Brad Parscale was the first pure-digital consultant to run a major presidential campaign. The result? A campaign that prioritized online outreach over television ads. As he put it in his recent 60 Minutes interview, “Twitter was how he talked to people. Facebook was gonna be how he won.”
We can debate whether Facebook outreach put Trump over the top; from Clinton campaign malpractice to James Comey, plenty of variables broke Trump’s way at the last minute. But you have to be impressed with the scale of the machine Parscale built in a remarkably short time, working closely with an embedded Facebook team. From my latest Campaigns & Elections column:
On a given day, his team might run 100,000 different Facebook ad variations aimed at countless individual segments of the electorate. Almost all of this work took place in the realm of dark posts — content that did not appear on the campaign’s official Facebook page and that is nearly impossible for outsiders to track unless they happen to be in the target demographic.
Automation made this possible. By plugging their own technology into the Facebook API, the campaign could place ads in vast quantities and measure the effectiveness of themes, wording, visuals and other creative elements in real time.
At heart, Parscale took Facebook best practices and put them on steroids. The typical route to Facebook success involves:
- Targeting your content to people likely to respond to it
- Running many different variants, with different themes, wording and visual elements
- Analyzing the response
- Putting more resources into the successful variants
- Rinse, repeat
You reinforce success: you put more money into the targeting models, themes and visuals that hit the mark. Working through the Facebook advertising API let Parscale plug directly into the system. Rather than creating each individual ad by hand, he could use his team’s own technology to organize the ad elements (text, visuals, video, links), create a massive number of variants, and pass them over to Facebook as database files. Once the ads ran, his team would analyze the results and adjust from there.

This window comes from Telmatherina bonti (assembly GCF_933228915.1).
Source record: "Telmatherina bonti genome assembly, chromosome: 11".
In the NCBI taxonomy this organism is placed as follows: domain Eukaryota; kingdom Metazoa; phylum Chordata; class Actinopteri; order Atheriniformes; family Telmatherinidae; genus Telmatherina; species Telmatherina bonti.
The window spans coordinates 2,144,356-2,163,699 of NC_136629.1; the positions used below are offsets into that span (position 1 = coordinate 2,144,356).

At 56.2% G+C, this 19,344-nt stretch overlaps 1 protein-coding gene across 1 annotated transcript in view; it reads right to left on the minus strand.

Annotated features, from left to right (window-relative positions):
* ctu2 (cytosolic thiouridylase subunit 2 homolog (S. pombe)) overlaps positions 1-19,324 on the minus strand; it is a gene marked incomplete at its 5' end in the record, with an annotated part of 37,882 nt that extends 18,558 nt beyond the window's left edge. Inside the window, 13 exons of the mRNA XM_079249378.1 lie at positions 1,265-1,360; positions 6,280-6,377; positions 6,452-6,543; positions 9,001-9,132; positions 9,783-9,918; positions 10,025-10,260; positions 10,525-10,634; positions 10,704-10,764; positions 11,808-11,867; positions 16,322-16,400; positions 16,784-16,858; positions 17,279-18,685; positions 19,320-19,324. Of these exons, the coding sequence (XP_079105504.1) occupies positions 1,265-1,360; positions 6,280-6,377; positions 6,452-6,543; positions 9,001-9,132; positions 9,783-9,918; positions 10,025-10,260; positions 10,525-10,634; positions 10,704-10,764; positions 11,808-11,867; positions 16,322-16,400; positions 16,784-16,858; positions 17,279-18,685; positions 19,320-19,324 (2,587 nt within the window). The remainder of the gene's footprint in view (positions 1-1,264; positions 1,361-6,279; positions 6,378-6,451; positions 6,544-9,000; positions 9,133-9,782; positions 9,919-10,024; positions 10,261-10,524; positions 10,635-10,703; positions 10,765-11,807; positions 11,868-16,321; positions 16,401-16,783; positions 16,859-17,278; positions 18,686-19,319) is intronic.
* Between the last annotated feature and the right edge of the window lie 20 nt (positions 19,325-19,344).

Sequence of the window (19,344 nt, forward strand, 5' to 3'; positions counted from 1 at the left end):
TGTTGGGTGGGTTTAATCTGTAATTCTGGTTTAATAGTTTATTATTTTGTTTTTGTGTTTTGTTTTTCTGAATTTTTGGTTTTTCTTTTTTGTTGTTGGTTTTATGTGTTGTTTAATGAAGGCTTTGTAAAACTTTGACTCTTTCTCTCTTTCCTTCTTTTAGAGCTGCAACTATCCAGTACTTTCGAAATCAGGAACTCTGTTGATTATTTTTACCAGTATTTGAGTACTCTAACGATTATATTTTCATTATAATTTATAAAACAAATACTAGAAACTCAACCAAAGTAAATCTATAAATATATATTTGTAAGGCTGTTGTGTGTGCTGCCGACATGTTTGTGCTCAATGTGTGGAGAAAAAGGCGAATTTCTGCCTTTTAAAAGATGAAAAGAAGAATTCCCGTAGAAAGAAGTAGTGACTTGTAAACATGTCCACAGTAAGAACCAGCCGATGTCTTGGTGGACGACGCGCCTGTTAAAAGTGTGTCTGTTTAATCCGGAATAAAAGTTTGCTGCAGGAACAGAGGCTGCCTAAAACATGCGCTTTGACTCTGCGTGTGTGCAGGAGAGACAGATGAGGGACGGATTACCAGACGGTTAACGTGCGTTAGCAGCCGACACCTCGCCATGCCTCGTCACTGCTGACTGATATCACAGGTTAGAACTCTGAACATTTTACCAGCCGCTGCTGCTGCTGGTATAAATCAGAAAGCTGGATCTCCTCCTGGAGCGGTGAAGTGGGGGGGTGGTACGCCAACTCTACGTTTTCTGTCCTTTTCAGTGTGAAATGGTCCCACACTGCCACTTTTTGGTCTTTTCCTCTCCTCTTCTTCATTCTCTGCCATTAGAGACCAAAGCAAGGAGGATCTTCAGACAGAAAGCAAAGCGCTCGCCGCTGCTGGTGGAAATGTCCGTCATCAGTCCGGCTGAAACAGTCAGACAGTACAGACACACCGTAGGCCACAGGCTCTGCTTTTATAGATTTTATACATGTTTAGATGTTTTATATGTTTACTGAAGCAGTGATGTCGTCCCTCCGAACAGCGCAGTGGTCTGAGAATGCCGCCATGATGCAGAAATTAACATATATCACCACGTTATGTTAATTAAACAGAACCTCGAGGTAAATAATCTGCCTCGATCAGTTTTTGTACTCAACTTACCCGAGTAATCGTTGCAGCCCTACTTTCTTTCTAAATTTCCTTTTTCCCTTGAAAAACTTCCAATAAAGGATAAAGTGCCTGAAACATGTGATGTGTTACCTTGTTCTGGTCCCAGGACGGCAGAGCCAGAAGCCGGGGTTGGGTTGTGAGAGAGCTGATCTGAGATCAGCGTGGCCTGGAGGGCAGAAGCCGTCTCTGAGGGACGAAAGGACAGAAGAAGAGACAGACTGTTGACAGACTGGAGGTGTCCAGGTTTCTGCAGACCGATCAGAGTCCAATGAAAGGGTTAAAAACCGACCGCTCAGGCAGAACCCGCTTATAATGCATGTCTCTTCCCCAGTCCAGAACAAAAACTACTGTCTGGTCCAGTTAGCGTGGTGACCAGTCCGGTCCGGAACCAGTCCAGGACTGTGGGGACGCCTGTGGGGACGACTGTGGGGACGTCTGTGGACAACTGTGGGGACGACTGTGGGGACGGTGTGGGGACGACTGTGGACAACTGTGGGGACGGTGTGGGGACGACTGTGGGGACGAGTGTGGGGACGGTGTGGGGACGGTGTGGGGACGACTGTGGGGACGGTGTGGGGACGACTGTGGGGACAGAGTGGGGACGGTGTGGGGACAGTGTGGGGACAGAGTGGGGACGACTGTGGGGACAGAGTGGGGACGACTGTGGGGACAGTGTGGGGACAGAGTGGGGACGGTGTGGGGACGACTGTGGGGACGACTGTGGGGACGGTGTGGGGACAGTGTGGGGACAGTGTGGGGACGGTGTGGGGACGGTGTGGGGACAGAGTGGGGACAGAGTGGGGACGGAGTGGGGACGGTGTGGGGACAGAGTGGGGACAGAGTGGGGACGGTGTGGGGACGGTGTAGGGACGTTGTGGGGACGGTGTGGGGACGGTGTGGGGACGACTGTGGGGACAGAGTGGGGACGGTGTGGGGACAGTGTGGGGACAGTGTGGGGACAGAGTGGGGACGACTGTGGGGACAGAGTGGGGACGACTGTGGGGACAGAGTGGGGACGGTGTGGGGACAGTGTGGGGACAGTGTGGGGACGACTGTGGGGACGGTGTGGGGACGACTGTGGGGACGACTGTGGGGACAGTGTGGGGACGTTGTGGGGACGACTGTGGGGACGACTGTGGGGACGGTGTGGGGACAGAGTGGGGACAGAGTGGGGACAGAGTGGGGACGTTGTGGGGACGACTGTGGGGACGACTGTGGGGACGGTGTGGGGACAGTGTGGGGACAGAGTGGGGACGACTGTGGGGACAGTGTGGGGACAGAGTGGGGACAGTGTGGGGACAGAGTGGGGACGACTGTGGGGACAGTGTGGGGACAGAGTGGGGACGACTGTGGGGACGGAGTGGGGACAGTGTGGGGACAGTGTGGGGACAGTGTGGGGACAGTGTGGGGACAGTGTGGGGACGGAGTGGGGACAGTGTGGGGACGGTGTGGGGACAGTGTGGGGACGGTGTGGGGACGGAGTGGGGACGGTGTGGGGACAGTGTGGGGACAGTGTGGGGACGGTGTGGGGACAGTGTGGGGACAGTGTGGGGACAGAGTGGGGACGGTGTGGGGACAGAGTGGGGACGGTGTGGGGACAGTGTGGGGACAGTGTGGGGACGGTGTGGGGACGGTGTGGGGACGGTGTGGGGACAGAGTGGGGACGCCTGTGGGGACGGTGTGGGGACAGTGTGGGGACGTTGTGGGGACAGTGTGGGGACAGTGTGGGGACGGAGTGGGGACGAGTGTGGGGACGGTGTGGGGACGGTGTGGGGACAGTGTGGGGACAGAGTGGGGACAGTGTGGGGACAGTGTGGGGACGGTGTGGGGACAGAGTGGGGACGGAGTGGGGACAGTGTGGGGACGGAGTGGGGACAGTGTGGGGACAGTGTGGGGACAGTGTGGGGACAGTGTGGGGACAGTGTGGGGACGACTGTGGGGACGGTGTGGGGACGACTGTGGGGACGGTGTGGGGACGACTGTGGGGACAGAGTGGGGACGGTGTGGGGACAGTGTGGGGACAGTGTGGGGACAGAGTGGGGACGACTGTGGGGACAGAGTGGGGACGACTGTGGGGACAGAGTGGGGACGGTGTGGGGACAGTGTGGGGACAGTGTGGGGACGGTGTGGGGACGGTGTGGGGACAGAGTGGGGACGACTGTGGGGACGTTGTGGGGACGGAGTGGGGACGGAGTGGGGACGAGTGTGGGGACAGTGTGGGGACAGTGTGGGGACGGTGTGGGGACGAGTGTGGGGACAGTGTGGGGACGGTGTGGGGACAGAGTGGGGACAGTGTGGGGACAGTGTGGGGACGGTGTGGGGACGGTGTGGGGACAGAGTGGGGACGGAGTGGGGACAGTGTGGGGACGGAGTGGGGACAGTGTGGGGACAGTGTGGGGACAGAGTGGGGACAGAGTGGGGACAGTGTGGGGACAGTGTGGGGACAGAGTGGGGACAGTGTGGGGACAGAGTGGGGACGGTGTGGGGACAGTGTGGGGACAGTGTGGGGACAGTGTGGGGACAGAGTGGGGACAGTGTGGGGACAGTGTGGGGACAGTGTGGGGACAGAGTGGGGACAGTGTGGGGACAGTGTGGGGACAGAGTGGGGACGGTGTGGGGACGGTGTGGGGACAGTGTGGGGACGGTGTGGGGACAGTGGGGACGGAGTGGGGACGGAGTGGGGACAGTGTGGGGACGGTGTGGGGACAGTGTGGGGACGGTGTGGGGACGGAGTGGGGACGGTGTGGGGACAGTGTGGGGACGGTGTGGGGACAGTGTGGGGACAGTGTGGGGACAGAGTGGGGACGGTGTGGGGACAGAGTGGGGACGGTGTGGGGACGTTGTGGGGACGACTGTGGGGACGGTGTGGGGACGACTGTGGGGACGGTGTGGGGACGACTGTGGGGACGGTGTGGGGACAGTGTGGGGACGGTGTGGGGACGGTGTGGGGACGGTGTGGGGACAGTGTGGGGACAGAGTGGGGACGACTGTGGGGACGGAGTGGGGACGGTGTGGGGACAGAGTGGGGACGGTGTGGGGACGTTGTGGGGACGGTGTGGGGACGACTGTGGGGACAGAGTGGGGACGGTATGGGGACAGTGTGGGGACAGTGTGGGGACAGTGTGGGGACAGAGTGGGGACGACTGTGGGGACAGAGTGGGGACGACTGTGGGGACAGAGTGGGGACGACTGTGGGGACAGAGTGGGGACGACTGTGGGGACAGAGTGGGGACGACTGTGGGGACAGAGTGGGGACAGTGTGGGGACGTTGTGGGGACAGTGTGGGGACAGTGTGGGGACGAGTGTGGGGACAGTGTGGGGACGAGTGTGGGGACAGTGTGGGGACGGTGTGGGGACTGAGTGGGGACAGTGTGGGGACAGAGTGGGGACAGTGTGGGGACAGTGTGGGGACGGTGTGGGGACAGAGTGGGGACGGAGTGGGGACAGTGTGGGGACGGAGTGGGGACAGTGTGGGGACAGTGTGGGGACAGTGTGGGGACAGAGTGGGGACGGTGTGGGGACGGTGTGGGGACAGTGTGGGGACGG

This kind of on-the-fly ad optimization isn’t novel; vendors like RocketFuel have offered customers similar capabilities for banner ads for several years. I’m not aware of any political operation that has built a system for Facebook that operates at the scale of Trump 2016, though we can expect vendors to jump in to fill that gap — clients who watch 60 Minutes will be clamoring for mini-Parscale campaigns of their own.
The campaign’s technology also allowed for easy targeting of small slices of the electorate:
Parscale said the Trump campaign used Facebook to reach clusters of rural voters, such as “15 people in the Florida Panhandle that I would never buy a TV commercial for”.
“I started making ads that showed the bridge crumbling,” he said. “I can find the 1,500 people in one town that care about infrastructure. Now, that might be a voter that normally votes Democrat.”
Of course, Hillary Clinton could have made this kind of targeted digital outreach central to her campaign’s victory model. Her team could have created a system to optimize and deliver messages to thousands of electoral niches via online targeting — in fact, some of us urged anti-Trump activists to do just that. Instead, they ignored those who pointed out problems with their model, perhaps confident that Hillary’s obvious superiority as a president-in-waiting ensured victory.
And now, the rest of us live with the fallout. For those of us in the digital politics world, that includes understanding the technology that may have helped put Trump in the White House. For Democrats, that means accepting that we were outgunned online. My question: what are we going to do about it?